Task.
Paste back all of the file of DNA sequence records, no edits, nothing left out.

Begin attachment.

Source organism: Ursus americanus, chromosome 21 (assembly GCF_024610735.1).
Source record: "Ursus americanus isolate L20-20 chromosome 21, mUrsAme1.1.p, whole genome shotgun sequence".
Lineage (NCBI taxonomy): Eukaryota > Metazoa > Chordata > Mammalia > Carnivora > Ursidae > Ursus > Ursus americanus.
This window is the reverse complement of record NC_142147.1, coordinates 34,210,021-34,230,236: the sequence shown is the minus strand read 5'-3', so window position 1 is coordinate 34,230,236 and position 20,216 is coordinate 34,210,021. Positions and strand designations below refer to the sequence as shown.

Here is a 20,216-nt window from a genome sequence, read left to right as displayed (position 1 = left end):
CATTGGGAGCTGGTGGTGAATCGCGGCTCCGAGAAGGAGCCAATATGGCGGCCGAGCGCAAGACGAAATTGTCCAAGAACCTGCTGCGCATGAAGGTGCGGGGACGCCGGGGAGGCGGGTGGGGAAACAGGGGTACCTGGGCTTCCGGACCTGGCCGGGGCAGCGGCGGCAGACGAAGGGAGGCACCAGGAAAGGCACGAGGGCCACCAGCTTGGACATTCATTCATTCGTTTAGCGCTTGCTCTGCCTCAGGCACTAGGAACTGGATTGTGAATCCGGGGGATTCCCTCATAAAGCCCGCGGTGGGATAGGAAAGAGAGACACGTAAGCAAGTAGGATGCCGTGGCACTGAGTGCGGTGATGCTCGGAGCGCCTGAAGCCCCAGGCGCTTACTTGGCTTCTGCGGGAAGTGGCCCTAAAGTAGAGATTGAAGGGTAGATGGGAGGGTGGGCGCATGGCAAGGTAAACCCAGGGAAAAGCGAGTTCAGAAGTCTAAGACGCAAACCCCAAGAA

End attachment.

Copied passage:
Source organism: Ursus americanus, chromosome 21 (assembly GCF_024610735.1).
Source record: "Ursus americanus isolate L20-20 chromosome 21, mUrsAme1.1.p, whole genome shotgun sequence".
Lineage (NCBI taxonomy): Eukaryota > Metazoa > Chordata > Mammalia > Carnivora > Ursidae > Ursus > Ursus americanus.
This window is the reverse complement of record NC_142147.1, coordinates 34,210,021-34,230,236: the sequence shown is the minus strand read 5'-3', so window position 1 is coordinate 34,230,236 and position 20,216 is coordinate 34,210,021. Positions and strand designations below refer to the sequence as shown.

Here is a 20,216-nt window from a genome sequence, read left to right as displayed (position 1 = left end):
CATTGGGAGCTGGTGGTGAATCGCGGCTCCGAGAAGGAGCCAATATGGCGGCCGAGCGCAAGACGAAATTGTCCAAGAACCTGCTGCGCATGAAGGTGCGGGGACGCCGGGGAGGCGGGTGGGGAAACAGGGGTACCTGGGCTTCCGGACCTGGCCGGGGCAGCGGCGGCAGACGAAGGGAGGCACCAGGAAAGGCACGAGGGCCACCAGCTTGGACATTCATTCATTCGTTTAGCGCTTGCTCTGCCTCAGGCACTAGGAACTGGATTGTGAATCCGGGGGATTCCCTCATAAAGCCCGCGGTGGGATAGGAAAGAGAGACACGTAAGCAAGTAGGATGCCGTGGCACTGAGTGCGGTGATGCTCGGAGCGCCTGAAGCCCCAGGCGCTTACTTGGCTTCTGCGGGAAGTGGCCCTAAAGTAGAGATTGAAGGGTAGATGGGAGGGTGGGCGCATGGCAAGGTAAACCCAGGGAAAAGCGAGTTCAGAAGTCTAAGACGCAAACCCCAAGAA